• Hello Kara. This inspired me as well, making me think of Thomas Edison that tried about a 100 times before he got the lightbulb right. Having found a 100 ways not to do it until he had success. I can’t wait for Neroli’s book!

      • Hey Ivin :) I can’t wait for my book too!!! Amazon is taking ages to load the paperback version!!! Love that story about Thomas Edison too, very inspiring. Thanks heaps for checking out the article & leaving a comment, cheers, neroli

  • hey kara :) Making art for corporate venues is an interesting balancing act isn’t it? And it’s amazing how failed artwork always holds the keys to making it work the next time around, cool hey? Great to hear from you again, hope finding flow is going well, cheers, neroli

  • Starting from scratch can make a great beginning. Some people think that if they like what they have started they must do all things to make it work, but sometimes it just doesn’t work. It’s better to dump it at the beginning where less effort is exerted than to dump it when you already placed too much time and effort on it. :) Cheers Neroli! You know I am a huge fan of your posts!

    • Hey GB ;) great to hear from you again, and glad the posts are delivering stuff you find useful:) I’m all for dumping something that isn’t working if it’s just not showing signs of life – can save a lot of time and money in the long run, cheers, neroli.

  • Interesting post Neroli. For me when I’m seeking a creative spark I completely alter my usual working by a full 100%. I go to new places and surroundings and look at people and the world from a different perspective so that I’m not hemmed in by my everyday 4 walls thinking. It usually and surprsingly yields some stunning results. Creativity means being creative in how you approach it which ends up producing creative discoveries.

    • Hey John, that’s a great way to inspire fresh insights and creative thinking. It even sounds like something fun to do for a general life refresher. great to hear from you again, cheers, neroli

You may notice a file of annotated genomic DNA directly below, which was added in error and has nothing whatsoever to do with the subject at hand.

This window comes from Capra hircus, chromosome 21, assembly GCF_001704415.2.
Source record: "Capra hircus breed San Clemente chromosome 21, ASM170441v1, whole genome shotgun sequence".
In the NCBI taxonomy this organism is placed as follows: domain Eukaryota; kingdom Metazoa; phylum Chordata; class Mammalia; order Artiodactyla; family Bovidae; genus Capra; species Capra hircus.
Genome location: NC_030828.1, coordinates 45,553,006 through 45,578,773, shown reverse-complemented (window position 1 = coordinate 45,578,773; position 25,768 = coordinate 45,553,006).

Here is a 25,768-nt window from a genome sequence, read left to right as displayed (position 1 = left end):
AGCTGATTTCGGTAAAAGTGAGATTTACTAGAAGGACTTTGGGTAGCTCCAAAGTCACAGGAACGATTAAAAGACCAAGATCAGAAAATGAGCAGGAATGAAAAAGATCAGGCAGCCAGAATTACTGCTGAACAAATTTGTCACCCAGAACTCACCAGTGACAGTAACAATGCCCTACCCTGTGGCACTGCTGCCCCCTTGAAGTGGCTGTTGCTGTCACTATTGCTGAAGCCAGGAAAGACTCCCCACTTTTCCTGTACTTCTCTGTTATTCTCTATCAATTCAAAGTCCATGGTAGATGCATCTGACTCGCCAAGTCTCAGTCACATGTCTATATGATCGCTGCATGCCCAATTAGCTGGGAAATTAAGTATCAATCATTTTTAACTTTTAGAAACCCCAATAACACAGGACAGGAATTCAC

• Interesting post Neroli… It was a good read and a great source of information… I totally agree with it… Thanks for sharing…

    • Thanks Treb, glad you liked it and dropped me a line to let me know, cheers, neroli

  • Taking a nap, walking the dog and exercising – three things that help me get out of a creative slump. Thank for your article – great insights.

    • Those are great tips Simon – even though napping is frowned upon by our uber-busy society, rest & downtime a much needed part of life and creativity only exists when we’re relaxed -so it can be the perfect creativity enhancing technique. Ditto for walking and exercising.

      cheers ;) neroli

  • Hi Neroli. Good advice about having limits to perseverence when it comes to art. I never pursued art as a career and it is still a hobby for me and I have learnt that of course we are supposed to keep trying and giving our best but sometimes, it’s better to realize when an idea is not a good one and clearly not going to work no matter how hard you try at it, and move on to the next idea that you have and try to make that bear fruit instead.

    • Hey komodo – it’s one of those “things” isn’t it? To be successful in life, we’re not meant to give up. But when it comes to creativity, there just are some ideas that don’t work…there’s always elements in them that work & these are not to be given up on that’s for sure ;)

      Cheers, neroli

  • Hi Neroli,

    Well and true said. Like your way and thought also concern to this so thanks a lot for sharing it with us as this proves beneficial to many of US.

    • thanks Meg :) Glad you liked reading this article, & cool to hear from you, cheers, neroli

  • How interesting Neroli..The first thing that comes to my mind with your paintings as I continued to read your article..which is great btw..how well did they brief you..?
    1. The three colours they provided and why ?
    2. The Foyer..what business are they in? Corporate functions as you mention above.
    3. The message your paintings and creativity had to project to your client and theirs.
    Here is my observation..
    As I look at your paintings and googled the colours and their connections to your artwork , creativity and your client’s business.